Kate, a woman in her late 60s, sits alone at a weather-beaten table, the clutter of a cauliflower lasagna mostly cleared and her dinner companions now out for the evening. Together, they have spent most of the last two hours talking about Rose, Kate’s wife, who six months earlier, while dying of ovarian cancer, was killed by Covid-19 instead.
After all that reminiscing, letter-reading and even dancing — Rose was a modern dance choreographer — what does Kate do?
Nothing. She sits, rises, walks slowly about the kitchen. And yet for a long minute or two of silence, you see on her face all the things she’s feeling, or really, all the things she is: grieving yet resolute, prickly yet proud. This is high-wire acting at its most subtly breathtaking, without even the wire of plot to hold it up.
If “What Happened?: The Michaels Abroad,” which opened Wednesday night at Hunter College’s Frederick Loewe Theater, did nothing more than offer us another chance to see Maryann Plunkett do nothing, it would have been enough. We’ve been watching her do it for 11 years now, playing various characters in Richard Nelson’s 12-play series called the “Rhinebeck Panorama”; in this latest and last installment, she remains the same wonder as ever.
But it’s not just Plunkett. Jay O. Sanders, her husband, is another dramatic funambulist who has appeared in all 12 plays. Earlier in “What Happened?” he has a scene in which, as David Michael, he must persuade his daughter, Lucy, to sign papers allowing the heavily mortgaged house she grew up in to be sold. (David was once married to Rose; Lucy is their daughter.) This is about as much dramatic action as Nelson ever calls for, and the exchange is correspondingly tense. Yet the real drama happens only after Lucy has reluctantly agreed. Sanders walks away from the win and, nearly unnoticed, lifts a corner of his plaid shirt to wipe his eye.
Nelson, who has directed all 12 plays in the series, has always beelined toward such moments. His stripped-down dramaturgy asks us to care about character more than story, and to see the largest matters in the smallest details. The installments in the lives of his three Rhinebeck families — the Michaels and before them the Apples and the Gabriels, all of them neighbors in that town 100 miles north of New York City — have been, for fans, the best kind of soap opera, albeit one set only in kitchens and with all the hysterical climaxes lopped off. Even without cliffhangers, these extraordinary plays have left us scrambling with each new visit to recall how things stood “when last we left them,” and wondering what will happen next.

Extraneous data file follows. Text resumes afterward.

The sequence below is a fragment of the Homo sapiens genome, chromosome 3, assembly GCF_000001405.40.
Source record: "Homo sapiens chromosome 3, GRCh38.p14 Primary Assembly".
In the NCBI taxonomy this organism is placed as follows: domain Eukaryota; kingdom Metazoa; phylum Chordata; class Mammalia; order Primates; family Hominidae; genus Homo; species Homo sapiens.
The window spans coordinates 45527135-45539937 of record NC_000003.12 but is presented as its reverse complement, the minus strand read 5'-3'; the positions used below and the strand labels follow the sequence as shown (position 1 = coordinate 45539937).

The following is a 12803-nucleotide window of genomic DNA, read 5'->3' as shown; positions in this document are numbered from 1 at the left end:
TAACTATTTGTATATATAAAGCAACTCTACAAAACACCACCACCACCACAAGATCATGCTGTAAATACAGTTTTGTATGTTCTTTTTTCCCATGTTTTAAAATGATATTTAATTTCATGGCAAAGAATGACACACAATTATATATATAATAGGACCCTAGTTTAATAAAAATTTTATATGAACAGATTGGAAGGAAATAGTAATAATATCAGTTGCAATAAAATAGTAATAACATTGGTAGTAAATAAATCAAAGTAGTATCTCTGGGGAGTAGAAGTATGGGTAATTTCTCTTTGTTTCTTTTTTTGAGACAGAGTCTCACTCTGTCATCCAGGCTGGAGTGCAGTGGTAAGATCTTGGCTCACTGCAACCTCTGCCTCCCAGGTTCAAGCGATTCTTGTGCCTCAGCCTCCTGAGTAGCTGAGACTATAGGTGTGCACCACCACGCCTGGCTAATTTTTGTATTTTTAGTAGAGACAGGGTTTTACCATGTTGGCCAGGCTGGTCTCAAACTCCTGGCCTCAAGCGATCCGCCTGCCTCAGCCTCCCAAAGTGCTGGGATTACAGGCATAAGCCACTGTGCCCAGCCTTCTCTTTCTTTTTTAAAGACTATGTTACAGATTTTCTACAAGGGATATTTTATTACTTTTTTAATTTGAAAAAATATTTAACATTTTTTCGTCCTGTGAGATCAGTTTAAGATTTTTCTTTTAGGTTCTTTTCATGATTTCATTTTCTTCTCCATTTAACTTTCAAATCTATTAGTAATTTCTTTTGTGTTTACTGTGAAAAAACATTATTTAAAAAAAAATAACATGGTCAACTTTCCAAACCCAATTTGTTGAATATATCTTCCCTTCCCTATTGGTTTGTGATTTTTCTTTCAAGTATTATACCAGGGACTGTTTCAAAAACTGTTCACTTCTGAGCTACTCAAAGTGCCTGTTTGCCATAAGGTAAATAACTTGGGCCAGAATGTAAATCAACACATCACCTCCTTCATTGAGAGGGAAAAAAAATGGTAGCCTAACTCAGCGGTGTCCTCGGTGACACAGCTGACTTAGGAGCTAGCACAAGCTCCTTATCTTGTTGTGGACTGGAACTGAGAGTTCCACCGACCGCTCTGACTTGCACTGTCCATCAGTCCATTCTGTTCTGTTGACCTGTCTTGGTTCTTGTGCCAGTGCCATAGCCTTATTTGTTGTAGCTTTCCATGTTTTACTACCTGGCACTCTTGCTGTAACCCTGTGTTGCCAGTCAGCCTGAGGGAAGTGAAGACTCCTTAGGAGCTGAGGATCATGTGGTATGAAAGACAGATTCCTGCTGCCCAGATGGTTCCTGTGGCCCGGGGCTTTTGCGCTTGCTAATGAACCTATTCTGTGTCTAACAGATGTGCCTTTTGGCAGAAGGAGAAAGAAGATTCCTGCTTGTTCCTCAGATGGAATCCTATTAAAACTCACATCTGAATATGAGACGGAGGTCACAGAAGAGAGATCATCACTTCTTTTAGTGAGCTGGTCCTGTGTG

In “What Happened?,” though, as its title indicates, Nelson is more interested in the immediate past. When last we left the Michaels, in October 2019, Rose was ailing but still domineering, and Kate was hosting a dinner for her wife’s family members and colleagues. Aside from David and Lucy (Charlotte Bydwell), these included two of Rose’s former dancers: David’s wife, Sally (Rita Wolf), and Irenie Walker (Haviland Morris). Also there was Rose’s niece, May (Matilda Sakamoto), like Lucy a young dancer learning and adapting some of Rose’s classic pieces for a valedictory performance.
That play was subtitled “Conversations During Difficult Times” but the difficulty of the coronavirus was yet to come. Two years later, in “What Happened?,” we find the same characters shuffled into new arrangements. Lucy and May are now in Angers, France, having been stranded by the pandemic at the home of another of Rose’s former dancers, Suzanne Raphael (Yvonne Woods). Though Lucy could not attend her mother’s funeral back in Rhinebeck earlier in the year, the lifting of some restrictions has allowed the rest of the group to fly to France to attend a conference about Rose’s work at a modern dance center there.